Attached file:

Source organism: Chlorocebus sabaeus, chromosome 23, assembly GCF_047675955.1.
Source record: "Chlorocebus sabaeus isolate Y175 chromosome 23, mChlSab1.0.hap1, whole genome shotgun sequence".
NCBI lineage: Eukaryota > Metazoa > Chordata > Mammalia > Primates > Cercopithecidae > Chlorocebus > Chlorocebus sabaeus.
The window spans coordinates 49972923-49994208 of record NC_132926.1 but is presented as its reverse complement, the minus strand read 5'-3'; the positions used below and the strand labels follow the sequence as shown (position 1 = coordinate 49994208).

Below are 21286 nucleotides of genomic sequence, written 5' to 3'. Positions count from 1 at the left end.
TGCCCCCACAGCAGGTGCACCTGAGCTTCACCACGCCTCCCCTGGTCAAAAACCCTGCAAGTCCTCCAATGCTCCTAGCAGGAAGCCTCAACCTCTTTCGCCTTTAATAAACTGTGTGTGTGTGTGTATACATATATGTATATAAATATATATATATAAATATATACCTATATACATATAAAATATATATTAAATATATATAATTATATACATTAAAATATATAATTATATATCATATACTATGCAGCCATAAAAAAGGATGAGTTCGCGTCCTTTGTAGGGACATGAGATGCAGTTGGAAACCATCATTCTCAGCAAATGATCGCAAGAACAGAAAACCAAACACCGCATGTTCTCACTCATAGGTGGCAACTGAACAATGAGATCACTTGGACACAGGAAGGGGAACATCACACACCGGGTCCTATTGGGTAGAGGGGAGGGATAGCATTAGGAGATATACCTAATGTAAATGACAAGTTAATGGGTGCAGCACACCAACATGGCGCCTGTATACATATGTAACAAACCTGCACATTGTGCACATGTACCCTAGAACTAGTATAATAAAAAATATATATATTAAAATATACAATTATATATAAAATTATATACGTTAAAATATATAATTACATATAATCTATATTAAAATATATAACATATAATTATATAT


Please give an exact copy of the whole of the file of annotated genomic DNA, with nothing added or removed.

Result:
Source organism: Chlorocebus sabaeus, chromosome 23, assembly GCF_047675955.1.
Source record: "Chlorocebus sabaeus isolate Y175 chromosome 23, mChlSab1.0.hap1, whole genome shotgun sequence".
NCBI lineage: Eukaryota > Metazoa > Chordata > Mammalia > Primates > Cercopithecidae > Chlorocebus > Chlorocebus sabaeus.
The window spans coordinates 49972923-49994208 of record NC_132926.1 but is presented as its reverse complement, the minus strand read 5'-3'; the positions used below and the strand labels follow the sequence as shown (position 1 = coordinate 49994208).

Below are 21286 nucleotides of genomic sequence, written 5' to 3'. Positions count from 1 at the left end.
TGCCCCCACAGCAGGTGCACCTGAGCTTCACCACGCCTCCCCTGGTCAAAAACCCTGCAAGTCCTCCAATGCTCCTAGCAGGAAGCCTCAACCTCTTTCGCCTTTAATAAACTGTGTGTGTGTGTGTATACATATATGTATATAAATATATATATATAAATATATACCTATATACATATAAAATATATATTAAATATATATAATTATATACATTAAAATATATAATTATATATCATATACTATGCAGCCATAAAAAAGGATGAGTTCGCGTCCTTTGTAGGGACATGAGATGCAGTTGGAAACCATCATTCTCAGCAAATGATCGCAAGAACAGAAAACCAAACACCGCATGTTCTCACTCATAGGTGGCAACTGAACAATGAGATCACTTGGACACAGGAAGGGGAACATCACACACCGGGTCCTATTGGGTAGAGGGGAGGGATAGCATTAGGAGATATACCTAATGTAAATGACAAGTTAATGGGTGCAGCACACCAACATGGCGCCTGTATACATATGTAACAAACCTGCACATTGTGCACATGTACCCTAGAACTAGTATAATAAAAAATATATATATTAAAATATACAATTATATATAAAATTATATACGTTAAAATATATAATTACATATAATCTATATTAAAATATATAACATATAATTATATAT